The worldwide health problem created by malaria has been made more difficult by the spread of drug- resistant parasites. We have developed an orally available and inexpensive class of novel drugs that act against both chloroquine-resistant and chloroquine-sensitive malaria. This project carries on preclinical development of a drug candidate that has been selected from this innovative class of potent antimalarials designed to overcome drug resistance. The candidate will be advanced through the ultimate stages of preclinical testing. Thus, pharmacokinetics, pharmacodynamics, pharmacology, and toxicity evaluations will be performed in both rats and monkeys. The overall goal will be completion of preclinical studies leading to approval of an Investigative New Drug (IND) application for the drug to be used in a Phase 1 human clinical trial.
Malaria is a disease that infects about half a billion people annually, and kills nearly one million, most of whom are children or pregnant women. The impact of malaria remains, partly because the parasite that causes malaria has evolved into strains that are resistant to the best current drugs for treating the disease. This project completes preclinical evaluation of a novel drug candidate that was designed to circumvent malaria's drug resistance, paving the way toward approval for human clinical trials. The drug candidate has shown very promising results in early studies, and also has been designed to be inexpensive as well as safe for all target groups, including pregnant women and children.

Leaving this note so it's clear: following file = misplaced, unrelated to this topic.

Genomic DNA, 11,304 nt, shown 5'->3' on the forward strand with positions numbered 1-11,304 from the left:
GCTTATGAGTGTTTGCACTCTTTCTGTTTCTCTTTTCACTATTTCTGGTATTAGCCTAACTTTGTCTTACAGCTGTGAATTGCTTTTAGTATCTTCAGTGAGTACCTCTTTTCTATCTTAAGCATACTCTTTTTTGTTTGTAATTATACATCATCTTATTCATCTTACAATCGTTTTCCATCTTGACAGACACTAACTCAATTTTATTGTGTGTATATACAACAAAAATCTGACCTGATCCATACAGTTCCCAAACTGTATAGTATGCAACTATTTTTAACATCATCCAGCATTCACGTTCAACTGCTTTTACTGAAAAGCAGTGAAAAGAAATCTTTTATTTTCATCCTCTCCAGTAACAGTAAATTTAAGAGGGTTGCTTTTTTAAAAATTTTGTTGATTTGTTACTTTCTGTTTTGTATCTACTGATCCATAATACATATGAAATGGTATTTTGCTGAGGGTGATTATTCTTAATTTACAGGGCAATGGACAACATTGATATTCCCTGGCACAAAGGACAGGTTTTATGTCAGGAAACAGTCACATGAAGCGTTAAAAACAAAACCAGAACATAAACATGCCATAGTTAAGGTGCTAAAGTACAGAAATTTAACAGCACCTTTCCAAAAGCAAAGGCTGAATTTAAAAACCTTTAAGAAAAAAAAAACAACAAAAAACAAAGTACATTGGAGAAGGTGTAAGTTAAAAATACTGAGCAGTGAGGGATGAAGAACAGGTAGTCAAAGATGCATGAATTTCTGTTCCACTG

|Wirjanata, Grennady; Sebayang, Boni F; Chalfein, Ferryanto et al. (2015) Contrasting ex vivo efficacies of ""reversed chloroquine"" compounds in chloroquine-resistant Plasmodium falciparum and P. vivax isolates. Antimicrob Agents Chemother 59:5721-6|